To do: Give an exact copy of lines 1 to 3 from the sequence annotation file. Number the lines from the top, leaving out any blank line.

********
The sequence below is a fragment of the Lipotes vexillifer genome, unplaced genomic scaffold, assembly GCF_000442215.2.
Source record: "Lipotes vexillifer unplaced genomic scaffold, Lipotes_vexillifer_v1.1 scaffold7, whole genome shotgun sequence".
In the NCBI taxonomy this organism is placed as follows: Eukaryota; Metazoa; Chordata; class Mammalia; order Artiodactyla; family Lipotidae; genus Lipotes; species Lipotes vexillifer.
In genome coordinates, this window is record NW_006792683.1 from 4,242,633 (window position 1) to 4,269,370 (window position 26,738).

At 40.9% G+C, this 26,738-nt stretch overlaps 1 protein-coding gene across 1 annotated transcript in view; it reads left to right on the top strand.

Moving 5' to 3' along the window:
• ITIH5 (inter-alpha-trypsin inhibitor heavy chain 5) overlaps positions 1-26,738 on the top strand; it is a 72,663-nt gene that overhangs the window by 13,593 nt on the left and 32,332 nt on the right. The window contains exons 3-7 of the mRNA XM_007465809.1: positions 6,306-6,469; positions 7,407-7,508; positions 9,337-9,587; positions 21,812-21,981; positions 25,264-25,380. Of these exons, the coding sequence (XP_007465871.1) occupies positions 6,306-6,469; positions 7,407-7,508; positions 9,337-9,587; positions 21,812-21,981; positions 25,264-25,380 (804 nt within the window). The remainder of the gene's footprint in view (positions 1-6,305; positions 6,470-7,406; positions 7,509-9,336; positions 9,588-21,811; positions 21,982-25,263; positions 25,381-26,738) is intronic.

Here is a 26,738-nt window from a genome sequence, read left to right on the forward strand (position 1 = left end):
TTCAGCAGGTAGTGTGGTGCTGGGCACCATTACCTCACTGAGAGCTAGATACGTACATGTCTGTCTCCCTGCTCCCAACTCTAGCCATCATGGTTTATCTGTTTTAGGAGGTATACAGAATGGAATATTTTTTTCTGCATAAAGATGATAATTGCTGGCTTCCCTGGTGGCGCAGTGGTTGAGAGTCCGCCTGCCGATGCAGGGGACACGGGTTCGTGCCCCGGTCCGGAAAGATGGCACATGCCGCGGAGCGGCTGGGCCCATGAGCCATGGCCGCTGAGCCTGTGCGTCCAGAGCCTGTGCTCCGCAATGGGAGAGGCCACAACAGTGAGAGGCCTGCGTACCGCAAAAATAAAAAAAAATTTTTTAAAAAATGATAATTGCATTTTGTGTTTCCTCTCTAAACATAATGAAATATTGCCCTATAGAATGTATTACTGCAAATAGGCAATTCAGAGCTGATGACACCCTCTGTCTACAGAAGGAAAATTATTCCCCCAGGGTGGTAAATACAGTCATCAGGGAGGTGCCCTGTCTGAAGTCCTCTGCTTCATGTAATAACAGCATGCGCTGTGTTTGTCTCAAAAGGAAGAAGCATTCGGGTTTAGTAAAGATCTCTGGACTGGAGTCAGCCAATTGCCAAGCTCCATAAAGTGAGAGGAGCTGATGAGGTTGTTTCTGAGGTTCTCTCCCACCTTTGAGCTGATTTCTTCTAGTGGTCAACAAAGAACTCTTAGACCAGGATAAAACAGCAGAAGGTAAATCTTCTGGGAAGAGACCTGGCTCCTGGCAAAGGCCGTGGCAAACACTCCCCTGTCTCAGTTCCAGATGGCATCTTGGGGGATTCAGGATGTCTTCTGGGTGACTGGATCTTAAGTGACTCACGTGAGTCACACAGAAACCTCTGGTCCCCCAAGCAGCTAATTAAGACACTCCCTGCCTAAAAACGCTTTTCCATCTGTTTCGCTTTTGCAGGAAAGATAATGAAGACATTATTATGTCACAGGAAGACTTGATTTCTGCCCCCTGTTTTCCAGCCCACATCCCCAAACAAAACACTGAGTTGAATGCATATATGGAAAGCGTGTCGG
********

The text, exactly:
The sequence below is a fragment of the Lipotes vexillifer genome, unplaced genomic scaffold, assembly GCF_000442215.2.
Source record: "Lipotes vexillifer unplaced genomic scaffold, Lipotes_vexillifer_v1.1 scaffold7, whole genome shotgun sequence".
In the NCBI taxonomy this organism is placed as follows: Eukaryota; Metazoa; Chordata; class Mammalia; order Artiodactyla; family Lipotidae; genus Lipotes; species Lipotes vexillifer.